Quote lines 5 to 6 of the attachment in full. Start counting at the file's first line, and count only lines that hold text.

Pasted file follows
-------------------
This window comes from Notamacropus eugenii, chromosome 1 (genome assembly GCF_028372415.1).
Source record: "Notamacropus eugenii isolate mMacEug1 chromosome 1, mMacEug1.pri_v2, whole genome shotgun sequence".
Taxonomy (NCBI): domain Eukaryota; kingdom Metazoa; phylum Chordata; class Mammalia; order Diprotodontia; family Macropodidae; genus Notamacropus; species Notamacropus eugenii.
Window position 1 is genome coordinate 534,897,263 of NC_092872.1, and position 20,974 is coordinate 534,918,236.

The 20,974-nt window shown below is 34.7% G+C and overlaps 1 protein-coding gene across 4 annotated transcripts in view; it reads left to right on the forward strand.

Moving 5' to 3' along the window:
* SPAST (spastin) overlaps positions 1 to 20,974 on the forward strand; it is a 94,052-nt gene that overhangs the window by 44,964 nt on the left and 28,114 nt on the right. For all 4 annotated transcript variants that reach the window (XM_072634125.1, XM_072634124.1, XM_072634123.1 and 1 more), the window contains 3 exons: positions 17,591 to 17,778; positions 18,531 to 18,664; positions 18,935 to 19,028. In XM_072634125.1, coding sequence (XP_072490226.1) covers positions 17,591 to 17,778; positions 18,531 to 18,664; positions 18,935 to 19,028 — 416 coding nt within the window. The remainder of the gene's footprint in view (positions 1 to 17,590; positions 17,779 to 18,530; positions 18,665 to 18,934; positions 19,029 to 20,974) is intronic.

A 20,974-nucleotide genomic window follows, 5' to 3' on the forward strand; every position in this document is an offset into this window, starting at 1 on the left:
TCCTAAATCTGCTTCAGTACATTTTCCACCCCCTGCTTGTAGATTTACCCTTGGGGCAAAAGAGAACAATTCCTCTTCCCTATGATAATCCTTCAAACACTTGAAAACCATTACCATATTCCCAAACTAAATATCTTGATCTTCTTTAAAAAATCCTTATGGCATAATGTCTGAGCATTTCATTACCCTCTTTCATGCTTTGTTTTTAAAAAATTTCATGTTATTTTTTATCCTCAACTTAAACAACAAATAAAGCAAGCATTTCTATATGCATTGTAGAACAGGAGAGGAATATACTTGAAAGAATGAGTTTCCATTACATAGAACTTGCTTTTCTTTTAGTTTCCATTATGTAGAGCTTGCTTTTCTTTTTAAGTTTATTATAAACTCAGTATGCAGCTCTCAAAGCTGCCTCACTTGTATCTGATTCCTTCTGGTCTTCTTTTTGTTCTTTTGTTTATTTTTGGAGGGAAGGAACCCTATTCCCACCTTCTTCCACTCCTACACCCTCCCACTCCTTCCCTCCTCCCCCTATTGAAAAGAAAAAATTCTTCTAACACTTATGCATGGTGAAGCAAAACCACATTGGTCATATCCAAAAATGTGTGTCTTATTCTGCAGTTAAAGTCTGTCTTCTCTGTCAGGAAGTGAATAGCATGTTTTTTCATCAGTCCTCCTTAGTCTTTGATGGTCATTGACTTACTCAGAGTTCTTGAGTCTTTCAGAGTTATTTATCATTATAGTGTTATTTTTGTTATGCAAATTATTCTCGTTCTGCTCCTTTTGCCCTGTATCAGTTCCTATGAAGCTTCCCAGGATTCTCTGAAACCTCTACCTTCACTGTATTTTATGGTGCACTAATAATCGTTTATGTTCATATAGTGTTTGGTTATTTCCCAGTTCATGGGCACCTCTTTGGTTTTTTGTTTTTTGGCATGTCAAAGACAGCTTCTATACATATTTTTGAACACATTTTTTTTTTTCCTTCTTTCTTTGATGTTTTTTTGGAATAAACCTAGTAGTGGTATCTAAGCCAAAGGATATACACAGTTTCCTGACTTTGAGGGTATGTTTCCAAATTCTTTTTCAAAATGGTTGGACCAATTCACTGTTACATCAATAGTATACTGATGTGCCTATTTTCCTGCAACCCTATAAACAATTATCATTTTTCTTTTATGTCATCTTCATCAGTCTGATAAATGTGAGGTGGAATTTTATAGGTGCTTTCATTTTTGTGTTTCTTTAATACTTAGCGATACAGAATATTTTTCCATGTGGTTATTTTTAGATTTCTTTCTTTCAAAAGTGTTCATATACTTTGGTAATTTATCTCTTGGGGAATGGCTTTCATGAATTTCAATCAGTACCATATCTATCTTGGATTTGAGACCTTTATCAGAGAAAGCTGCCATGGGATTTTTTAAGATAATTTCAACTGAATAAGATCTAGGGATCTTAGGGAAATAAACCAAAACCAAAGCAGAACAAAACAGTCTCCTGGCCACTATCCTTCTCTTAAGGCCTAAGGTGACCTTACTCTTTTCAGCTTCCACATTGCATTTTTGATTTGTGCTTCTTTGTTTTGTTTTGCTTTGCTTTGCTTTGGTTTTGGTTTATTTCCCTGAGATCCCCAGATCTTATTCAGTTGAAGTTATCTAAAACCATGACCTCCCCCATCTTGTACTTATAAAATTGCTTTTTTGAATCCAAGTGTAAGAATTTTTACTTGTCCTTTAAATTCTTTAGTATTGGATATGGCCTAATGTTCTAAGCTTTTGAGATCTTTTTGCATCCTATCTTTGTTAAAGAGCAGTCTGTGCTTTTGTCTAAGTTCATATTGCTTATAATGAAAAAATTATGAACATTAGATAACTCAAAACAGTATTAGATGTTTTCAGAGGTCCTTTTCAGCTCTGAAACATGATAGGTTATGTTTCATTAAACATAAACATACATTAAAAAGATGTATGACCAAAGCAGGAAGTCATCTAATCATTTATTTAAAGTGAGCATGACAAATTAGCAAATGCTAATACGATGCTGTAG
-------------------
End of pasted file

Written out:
The 20,974-nt window shown below is 34.7% G+C and overlaps 1 protein-coding gene across 4 annotated transcripts in view; it reads left to right on the forward strand.

Moving 5' to 3' along the window: